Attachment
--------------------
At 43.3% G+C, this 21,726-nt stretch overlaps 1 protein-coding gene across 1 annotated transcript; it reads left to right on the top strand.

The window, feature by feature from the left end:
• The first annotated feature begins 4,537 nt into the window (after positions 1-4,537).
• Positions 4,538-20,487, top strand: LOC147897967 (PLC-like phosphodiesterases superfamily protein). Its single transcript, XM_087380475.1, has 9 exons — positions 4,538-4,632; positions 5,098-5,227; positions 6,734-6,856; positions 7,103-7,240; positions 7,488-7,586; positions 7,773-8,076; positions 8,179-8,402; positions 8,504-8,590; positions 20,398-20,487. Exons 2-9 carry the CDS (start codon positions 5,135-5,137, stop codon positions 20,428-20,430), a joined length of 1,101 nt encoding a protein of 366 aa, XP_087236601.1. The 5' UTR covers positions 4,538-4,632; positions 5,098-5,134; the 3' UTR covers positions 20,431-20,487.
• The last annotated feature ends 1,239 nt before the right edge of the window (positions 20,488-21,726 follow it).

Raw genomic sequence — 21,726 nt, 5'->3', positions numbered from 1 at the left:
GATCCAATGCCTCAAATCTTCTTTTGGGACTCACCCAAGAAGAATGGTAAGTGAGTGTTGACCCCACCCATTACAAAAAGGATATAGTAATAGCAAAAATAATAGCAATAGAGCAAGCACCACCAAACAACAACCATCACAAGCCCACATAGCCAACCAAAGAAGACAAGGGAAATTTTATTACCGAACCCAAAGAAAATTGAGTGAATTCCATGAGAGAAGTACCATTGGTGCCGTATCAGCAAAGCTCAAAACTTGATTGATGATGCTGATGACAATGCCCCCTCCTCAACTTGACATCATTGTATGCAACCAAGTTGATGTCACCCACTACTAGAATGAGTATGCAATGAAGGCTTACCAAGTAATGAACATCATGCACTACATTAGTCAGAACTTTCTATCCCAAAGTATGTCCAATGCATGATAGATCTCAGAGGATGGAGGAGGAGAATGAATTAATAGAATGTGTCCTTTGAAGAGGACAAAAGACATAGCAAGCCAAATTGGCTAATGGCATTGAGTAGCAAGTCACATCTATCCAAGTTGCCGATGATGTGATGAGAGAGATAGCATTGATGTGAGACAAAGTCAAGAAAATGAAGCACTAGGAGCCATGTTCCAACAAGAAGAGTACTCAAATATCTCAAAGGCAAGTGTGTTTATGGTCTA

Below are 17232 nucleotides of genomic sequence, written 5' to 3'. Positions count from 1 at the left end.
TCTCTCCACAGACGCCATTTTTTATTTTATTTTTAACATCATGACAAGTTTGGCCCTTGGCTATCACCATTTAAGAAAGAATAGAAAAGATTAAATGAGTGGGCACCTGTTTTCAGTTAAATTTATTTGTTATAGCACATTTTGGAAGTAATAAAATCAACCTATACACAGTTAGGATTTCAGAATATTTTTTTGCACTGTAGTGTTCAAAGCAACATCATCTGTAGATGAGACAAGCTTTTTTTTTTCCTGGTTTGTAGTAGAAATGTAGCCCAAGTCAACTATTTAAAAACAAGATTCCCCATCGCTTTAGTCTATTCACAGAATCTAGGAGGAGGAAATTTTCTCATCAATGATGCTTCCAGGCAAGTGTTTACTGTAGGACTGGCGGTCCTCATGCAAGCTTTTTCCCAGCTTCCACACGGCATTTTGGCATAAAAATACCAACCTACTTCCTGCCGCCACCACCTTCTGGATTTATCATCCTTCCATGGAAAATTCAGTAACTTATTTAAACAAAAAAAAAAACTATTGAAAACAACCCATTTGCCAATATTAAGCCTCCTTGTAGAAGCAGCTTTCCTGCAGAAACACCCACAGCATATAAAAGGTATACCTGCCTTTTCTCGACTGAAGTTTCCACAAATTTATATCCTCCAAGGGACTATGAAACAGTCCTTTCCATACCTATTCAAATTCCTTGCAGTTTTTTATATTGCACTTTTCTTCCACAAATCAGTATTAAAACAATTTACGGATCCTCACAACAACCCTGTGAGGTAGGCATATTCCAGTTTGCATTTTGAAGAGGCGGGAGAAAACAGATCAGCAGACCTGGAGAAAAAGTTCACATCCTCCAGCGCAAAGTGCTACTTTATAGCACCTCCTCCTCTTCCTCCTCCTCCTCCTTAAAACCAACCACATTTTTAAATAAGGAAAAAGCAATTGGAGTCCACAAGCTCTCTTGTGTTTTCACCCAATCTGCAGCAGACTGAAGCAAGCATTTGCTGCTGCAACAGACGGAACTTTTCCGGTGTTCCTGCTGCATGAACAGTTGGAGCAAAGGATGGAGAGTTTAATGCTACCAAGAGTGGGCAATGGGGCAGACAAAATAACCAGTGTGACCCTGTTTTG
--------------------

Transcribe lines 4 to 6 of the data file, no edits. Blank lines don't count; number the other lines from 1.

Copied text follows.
• Positions 4,538-20,487, top strand: LOC147897967 (PLC-like phosphodiesterases superfamily protein). Its single transcript, XM_087380475.1, has 9 exons — positions 4,538-4,632; positions 5,098-5,227; positions 6,734-6,856; positions 7,103-7,240; positions 7,488-7,586; positions 7,773-8,076; positions 8,179-8,402; positions 8,504-8,590; positions 20,398-20,487. Exons 2-9 carry the CDS (start codon positions 5,135-5,137, stop codon positions 20,428-20,430), a joined length of 1,101 nt encoding a protein of 366 aa, XP_087236601.1. The 5' UTR covers positions 4,538-4,632; positions 5,098-5,134; the 3' UTR covers positions 20,431-20,487.
• The last annotated feature ends 1,239 nt before the right edge of the window (positions 20,488-21,726 follow it).

Raw genomic sequence — 21,726 nt, 5'->3', positions numbered from 1 at the left: